New Mexico Tech
Located 80 miles south of Albuquerque in Socorro, New Mexico, New Mexico Tech (NMT) has about 1200 undergraduate students and 300 graduate students. NMT is one of the few Technical Communication programs to offer a BS rather than a BA degree.
Housed in the Humanities Department, the Technical Communication program produced its first graduate in 1984. Since then, over 90 students have graduated from the program. NMT is a school of science and engineering and, even in Humanities, students must complete a science concentration that includes successful completion of upper-level classwork as well as their Technical Communication coursework. This science concentration can be in any of the major disciplines offered by NMT.
The program prepares students to work in many key areas of our field. Students must take nine required courses and choose from several electives including usability, online information design, and publications management.
The Technical Communication program at NMT offers students several important benefits: given a faculty/student ratio of one-to-four, the students must complete an internship in the real world, and 32% of their credits must be in math, science, and engineering.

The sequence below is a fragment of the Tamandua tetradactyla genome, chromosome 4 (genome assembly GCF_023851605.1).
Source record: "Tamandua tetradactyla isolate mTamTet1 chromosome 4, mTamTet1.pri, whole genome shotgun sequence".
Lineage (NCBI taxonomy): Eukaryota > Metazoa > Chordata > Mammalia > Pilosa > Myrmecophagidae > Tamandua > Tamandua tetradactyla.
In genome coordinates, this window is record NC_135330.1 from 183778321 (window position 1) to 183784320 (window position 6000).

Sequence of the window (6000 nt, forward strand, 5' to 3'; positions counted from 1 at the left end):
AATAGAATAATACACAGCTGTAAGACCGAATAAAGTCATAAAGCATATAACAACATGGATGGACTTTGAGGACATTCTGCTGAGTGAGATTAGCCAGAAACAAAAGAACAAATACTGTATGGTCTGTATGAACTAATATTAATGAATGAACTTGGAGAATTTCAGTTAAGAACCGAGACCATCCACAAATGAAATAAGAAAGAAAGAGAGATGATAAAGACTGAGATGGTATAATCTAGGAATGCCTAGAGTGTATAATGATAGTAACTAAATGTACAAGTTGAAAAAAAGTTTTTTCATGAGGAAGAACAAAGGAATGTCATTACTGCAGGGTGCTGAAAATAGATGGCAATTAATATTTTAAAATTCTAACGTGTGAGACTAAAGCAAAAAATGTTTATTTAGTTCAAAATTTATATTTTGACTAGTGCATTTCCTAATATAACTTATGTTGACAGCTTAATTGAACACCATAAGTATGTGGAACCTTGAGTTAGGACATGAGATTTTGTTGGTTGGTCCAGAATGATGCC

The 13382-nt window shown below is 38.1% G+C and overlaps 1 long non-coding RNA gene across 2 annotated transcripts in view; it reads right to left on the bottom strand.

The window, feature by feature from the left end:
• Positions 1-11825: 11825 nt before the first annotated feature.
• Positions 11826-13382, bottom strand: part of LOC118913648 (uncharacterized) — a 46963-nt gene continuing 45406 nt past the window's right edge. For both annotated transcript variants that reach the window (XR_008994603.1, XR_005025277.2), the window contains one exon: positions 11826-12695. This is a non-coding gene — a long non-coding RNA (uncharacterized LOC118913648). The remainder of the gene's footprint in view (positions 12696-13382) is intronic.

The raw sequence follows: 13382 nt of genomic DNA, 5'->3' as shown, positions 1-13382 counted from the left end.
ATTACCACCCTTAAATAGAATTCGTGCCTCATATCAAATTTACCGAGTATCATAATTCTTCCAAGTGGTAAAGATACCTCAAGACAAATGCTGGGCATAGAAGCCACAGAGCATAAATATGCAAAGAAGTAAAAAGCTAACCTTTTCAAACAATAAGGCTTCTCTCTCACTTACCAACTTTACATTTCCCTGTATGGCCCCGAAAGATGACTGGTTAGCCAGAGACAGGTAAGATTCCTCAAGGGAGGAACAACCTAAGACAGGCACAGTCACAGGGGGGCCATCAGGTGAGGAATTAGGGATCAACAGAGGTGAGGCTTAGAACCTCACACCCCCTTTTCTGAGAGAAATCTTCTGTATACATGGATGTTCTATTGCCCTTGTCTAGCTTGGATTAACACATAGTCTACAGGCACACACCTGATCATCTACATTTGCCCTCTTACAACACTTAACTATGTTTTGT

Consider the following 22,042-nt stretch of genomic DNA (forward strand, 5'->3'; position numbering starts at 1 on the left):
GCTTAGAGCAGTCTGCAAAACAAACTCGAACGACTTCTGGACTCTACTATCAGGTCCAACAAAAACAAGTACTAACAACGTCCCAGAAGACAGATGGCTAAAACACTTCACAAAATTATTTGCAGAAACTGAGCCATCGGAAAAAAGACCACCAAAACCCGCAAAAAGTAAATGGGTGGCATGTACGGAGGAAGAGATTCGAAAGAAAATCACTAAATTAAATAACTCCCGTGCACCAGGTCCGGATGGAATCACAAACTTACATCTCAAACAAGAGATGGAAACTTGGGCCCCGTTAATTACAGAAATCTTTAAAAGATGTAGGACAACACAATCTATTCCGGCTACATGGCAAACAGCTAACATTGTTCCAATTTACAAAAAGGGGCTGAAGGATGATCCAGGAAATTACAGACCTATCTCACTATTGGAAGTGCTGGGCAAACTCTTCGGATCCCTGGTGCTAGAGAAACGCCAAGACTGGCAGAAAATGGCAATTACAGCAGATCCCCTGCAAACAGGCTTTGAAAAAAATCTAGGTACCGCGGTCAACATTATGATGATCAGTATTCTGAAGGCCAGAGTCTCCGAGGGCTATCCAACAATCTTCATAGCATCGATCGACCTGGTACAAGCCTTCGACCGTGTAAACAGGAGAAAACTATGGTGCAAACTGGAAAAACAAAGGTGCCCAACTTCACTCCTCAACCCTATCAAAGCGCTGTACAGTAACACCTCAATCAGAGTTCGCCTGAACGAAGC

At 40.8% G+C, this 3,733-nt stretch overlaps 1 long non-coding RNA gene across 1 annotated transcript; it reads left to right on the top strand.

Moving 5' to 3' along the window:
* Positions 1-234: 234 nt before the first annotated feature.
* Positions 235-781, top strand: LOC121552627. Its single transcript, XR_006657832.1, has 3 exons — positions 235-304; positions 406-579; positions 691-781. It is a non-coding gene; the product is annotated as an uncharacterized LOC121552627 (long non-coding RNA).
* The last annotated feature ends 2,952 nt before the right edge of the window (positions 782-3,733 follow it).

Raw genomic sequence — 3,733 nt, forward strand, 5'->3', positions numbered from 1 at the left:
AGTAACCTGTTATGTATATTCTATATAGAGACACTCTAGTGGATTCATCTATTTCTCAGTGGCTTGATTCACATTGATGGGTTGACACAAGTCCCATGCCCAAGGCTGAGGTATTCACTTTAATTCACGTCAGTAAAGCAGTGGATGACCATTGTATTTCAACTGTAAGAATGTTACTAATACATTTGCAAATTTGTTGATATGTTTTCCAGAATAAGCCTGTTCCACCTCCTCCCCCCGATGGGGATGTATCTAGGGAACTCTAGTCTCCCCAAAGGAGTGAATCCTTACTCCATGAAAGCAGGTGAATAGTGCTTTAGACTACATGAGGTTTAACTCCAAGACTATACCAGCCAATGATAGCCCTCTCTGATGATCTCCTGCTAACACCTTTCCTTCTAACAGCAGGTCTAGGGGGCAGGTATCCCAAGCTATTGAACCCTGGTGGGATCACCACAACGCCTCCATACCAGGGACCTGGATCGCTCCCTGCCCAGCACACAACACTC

Opportunities for Professional Interaction
Additionally, students interact with professors who have ties to the outside profession, either through contracts they complete or through professional societies, such as the Society for Technical Communication (STC).
These activities allow the faculty to expose students to a diverse group of professional contacts because their involvement helps to bring professional events to New Mexico. Last year, NMT joined with New Mexico State University to host the prestigious CPSTC annual meeting.
Students have taken this example to heart. They have an outstanding STC Student Chapter, which won the Chapter Achievement Award from the Society in 1999. The NMT Student Chapter’s Newsletter, Technikos, won an Award of Merit in 1999 as well.
Post Graduate Opportunities
This preparation pays off when students leave the program. The most frequent comment heard from employers is “They’re ready to go to work.” Graduates have started their careers for technological leaders such as Hewlett-Packard, Intel, Compaq, Tech Reps, NEC, Westinghouse, and several national laboratories.
Currently, NMT offers one distance-learning course-Technical Writing at the 300 level. In the next three years, NMT plans to add more distance-learning classes and establish a Master of Science degree in Technical Communication. The MS would largely target professional technical communicators who want higher degrees or more advanced training in Technical Communication. If these plans are successful, such a program could be of immense benefit for Information Development departments.